Bitwig Studio 4 brings Operators, comping, Ableton Live and FL Studio file import
Plus, support for Apple Silicon and an emphasis on expression and chance
Bitwig has released the fourth iteration of its modular DAW with Bitwig Studio 4. The new version introduces audio comping in the Clip Launcher and Arranger; Operators to dictate randomisation and recurrence; Spread for expressive parameters; native support for Apple Silicon Mac machines, and more.
Audio Comping in Bitwig 4 enables you to combine multiple takes of a recording for one perfect part. It’s made easier with colour coding for each take, the ability to swap in a new take by simply tapping it, and swift cycling through takes with up and down arrows. Comping is achieved within the audio clip itself so that you can comp in both the Clip Launcher and Arranger view.
By right-clicking any audio clip and selecting Fold To Takes, an eight-bar comp unpacks into take lanes, where you can instantly start comping. Alternatively, drag audio in to add a new take and mash up various sources. Check out a video on Audio Comping below.
Operators are Bitwig’s latest modulators, featuring four modes to manipulate audio and MIDI events, which the brand says brings “new musical timelines”.
Chance is an Operator mode that alters the probability of an event. Repeats let you retrigger an event at a defined rate or divide them into any number of pieces, with a Slice at Repeats option to commit to individual events.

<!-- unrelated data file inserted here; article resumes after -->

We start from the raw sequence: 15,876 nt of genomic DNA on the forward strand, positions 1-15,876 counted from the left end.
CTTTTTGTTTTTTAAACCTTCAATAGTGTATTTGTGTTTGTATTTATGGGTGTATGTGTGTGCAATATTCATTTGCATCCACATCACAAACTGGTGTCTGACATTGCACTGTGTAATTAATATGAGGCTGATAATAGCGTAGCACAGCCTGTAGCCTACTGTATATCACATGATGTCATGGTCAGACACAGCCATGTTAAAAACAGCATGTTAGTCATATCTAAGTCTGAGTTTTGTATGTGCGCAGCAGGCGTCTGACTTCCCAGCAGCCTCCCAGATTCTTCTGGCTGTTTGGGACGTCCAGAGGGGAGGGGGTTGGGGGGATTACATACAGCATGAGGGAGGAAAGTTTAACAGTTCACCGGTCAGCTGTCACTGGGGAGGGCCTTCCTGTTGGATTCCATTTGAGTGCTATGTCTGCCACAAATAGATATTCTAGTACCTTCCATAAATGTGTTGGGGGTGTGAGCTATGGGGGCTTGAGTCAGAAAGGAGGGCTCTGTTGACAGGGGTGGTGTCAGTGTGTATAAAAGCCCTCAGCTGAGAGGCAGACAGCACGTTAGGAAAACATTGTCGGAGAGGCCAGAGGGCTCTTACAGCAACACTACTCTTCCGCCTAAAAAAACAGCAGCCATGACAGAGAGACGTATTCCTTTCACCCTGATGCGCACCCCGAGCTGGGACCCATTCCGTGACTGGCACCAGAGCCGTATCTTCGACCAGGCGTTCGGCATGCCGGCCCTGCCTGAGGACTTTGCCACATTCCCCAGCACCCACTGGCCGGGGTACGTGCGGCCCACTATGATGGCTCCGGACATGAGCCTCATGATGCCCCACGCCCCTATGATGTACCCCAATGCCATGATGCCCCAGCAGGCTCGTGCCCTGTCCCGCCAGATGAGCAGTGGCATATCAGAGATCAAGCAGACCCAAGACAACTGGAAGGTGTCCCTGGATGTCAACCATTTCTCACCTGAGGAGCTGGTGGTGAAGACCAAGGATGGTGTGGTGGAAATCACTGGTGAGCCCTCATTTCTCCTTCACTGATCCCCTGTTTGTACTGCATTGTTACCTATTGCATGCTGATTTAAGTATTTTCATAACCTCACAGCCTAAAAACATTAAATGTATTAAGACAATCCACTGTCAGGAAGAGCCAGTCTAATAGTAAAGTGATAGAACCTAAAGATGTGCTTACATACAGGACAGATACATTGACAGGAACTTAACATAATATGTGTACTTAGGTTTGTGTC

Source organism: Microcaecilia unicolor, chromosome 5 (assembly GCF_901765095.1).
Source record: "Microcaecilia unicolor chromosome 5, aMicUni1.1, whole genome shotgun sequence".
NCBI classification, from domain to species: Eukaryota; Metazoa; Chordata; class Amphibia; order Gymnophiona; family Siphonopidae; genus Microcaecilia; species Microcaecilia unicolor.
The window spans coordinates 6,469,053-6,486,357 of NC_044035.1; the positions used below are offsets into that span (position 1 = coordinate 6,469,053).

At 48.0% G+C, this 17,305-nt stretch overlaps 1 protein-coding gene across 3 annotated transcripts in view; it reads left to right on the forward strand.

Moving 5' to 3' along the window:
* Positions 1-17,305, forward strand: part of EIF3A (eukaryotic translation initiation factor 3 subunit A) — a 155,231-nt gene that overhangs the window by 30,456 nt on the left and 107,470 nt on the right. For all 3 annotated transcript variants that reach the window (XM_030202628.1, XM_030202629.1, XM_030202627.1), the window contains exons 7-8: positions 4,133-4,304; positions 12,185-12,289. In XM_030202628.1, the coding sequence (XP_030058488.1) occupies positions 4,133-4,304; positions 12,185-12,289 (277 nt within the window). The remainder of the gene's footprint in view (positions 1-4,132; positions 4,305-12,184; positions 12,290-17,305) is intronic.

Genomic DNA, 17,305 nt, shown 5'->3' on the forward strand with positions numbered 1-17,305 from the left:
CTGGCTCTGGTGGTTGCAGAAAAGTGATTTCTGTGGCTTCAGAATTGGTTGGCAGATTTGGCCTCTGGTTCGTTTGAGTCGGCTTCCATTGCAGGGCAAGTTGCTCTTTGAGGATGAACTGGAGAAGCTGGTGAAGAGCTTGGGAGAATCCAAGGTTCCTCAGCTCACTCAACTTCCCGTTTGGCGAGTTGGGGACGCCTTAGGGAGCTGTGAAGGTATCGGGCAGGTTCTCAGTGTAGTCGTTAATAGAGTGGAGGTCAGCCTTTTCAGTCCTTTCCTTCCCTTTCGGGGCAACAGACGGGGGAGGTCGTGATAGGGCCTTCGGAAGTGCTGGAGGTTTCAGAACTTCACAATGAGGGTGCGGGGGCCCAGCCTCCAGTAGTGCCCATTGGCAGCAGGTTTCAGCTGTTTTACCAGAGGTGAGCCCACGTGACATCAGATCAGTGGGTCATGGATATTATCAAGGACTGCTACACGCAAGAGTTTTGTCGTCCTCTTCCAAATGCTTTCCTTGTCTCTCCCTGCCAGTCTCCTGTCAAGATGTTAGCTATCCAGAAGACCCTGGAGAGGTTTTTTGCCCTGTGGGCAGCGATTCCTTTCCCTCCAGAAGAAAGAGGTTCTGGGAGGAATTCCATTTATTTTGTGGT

Occurrence and Recurrence are the other two Operator modes; Occurrence lets you create conditions for an event to decide whether it plays or not – you might only want a new part to follow a specific event, for example. Recurrence allows you to set an event to play on a particular cycle length, such as playing once every four loops of a clip. Clips can be expanded, too, meaning you can commit to any number of cycles of the original clip.
Bitwig’s new Spread function can be applied to any expression point. This means you can randomise note velocities and can pan individual notes within a chord, or make notes gradually drift out of tune to a random pitch. All random values are visualised in the editor and refresh when the next loop cycle begins.
Apple Silicon Macs, such as the M1 MacBook Pro, can now natively run Bitwig 4. Plus, Intel and ARM-based plug-ins can run together, thanks to Bitwig hosting plug-ins separately outside the DAW – this is also what allows Bitwig Studio to continue running when a plug-in is forced to crash. Bitwig 4 also runs on Windows and Linux, with native CV and MPE support.
For dual-DAW users, Bitwig 4 now allows you to import data from FL Studio and Ableton Live as FLP and ALS files, respectively. According to the company, clips, arrangements, and plug-ins will all transfer over “pretty cleanly”. Auxy files can also be exported as a Bitwig Studio Project. New export options enable you to export projects as lossless WAV and FLAC files, lossy OGG and MP3s files, plus OPUS files. Further improvements include Chinese, Japanese and German language settings, and general workflow improvements.
Bitwig Studio 4 is available now. It can be downloaded as a free upgrade to Upgrade Plan owners, while new users can purchase Bitwig Studio for €/$299 until 20 July 2021, moving up to €/$399 thereafter. Bitwig Studio 16 track, which includes all the new features except comping, can be purchased for €/$79, moving up to €/$99 after 20 July 2021.
Learn more at bitwig.com.
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